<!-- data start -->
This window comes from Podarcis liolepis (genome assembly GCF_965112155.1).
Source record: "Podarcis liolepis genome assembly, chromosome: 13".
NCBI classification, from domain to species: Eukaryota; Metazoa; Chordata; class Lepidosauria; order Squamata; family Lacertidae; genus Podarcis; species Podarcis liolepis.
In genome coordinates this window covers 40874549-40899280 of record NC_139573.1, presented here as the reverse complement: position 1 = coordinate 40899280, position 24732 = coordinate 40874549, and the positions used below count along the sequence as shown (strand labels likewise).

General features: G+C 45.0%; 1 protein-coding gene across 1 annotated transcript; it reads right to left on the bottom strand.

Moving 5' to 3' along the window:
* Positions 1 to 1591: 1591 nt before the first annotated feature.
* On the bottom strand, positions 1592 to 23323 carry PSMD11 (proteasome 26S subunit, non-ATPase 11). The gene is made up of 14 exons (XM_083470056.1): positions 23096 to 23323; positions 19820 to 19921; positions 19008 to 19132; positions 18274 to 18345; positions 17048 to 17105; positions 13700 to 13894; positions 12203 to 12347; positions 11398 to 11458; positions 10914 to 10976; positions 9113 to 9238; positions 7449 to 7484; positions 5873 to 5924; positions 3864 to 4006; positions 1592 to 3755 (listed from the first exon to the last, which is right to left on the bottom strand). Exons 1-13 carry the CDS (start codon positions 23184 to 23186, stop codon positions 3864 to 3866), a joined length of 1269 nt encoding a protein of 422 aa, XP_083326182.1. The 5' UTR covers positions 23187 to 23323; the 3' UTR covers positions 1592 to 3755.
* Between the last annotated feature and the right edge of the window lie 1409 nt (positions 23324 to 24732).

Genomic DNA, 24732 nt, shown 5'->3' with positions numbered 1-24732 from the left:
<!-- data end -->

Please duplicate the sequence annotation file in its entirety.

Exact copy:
This window comes from Podarcis liolepis (genome assembly GCF_965112155.1).
Source record: "Podarcis liolepis genome assembly, chromosome: 13".
NCBI classification, from domain to species: Eukaryota; Metazoa; Chordata; class Lepidosauria; order Squamata; family Lacertidae; genus Podarcis; species Podarcis liolepis.
In genome coordinates this window covers 40874549-40899280 of record NC_139573.1, presented here as the reverse complement: position 1 = coordinate 40899280, position 24732 = coordinate 40874549, and the positions used below count along the sequence as shown (strand labels likewise).

General features: G+C 45.0%; 1 protein-coding gene across 1 annotated transcript; it reads right to left on the bottom strand.

Moving 5' to 3' along the window:
* Positions 1 to 1591: 1591 nt before the first annotated feature.
* On the bottom strand, positions 1592 to 23323 carry PSMD11 (proteasome 26S subunit, non-ATPase 11). The gene is made up of 14 exons (XM_083470056.1): positions 23096 to 23323; positions 19820 to 19921; positions 19008 to 19132; positions 18274 to 18345; positions 17048 to 17105; positions 13700 to 13894; positions 12203 to 12347; positions 11398 to 11458; positions 10914 to 10976; positions 9113 to 9238; positions 7449 to 7484; positions 5873 to 5924; positions 3864 to 4006; positions 1592 to 3755 (listed from the first exon to the last, which is right to left on the bottom strand). Exons 1-13 carry the CDS (start codon positions 23184 to 23186, stop codon positions 3864 to 3866), a joined length of 1269 nt encoding a protein of 422 aa, XP_083326182.1. The 5' UTR covers positions 23187 to 23323; the 3' UTR covers positions 1592 to 3755.
* Between the last annotated feature and the right edge of the window lie 1409 nt (positions 23324 to 24732).

Genomic DNA, 24732 nt, shown 5'->3' with positions numbered 1-24732 from the left: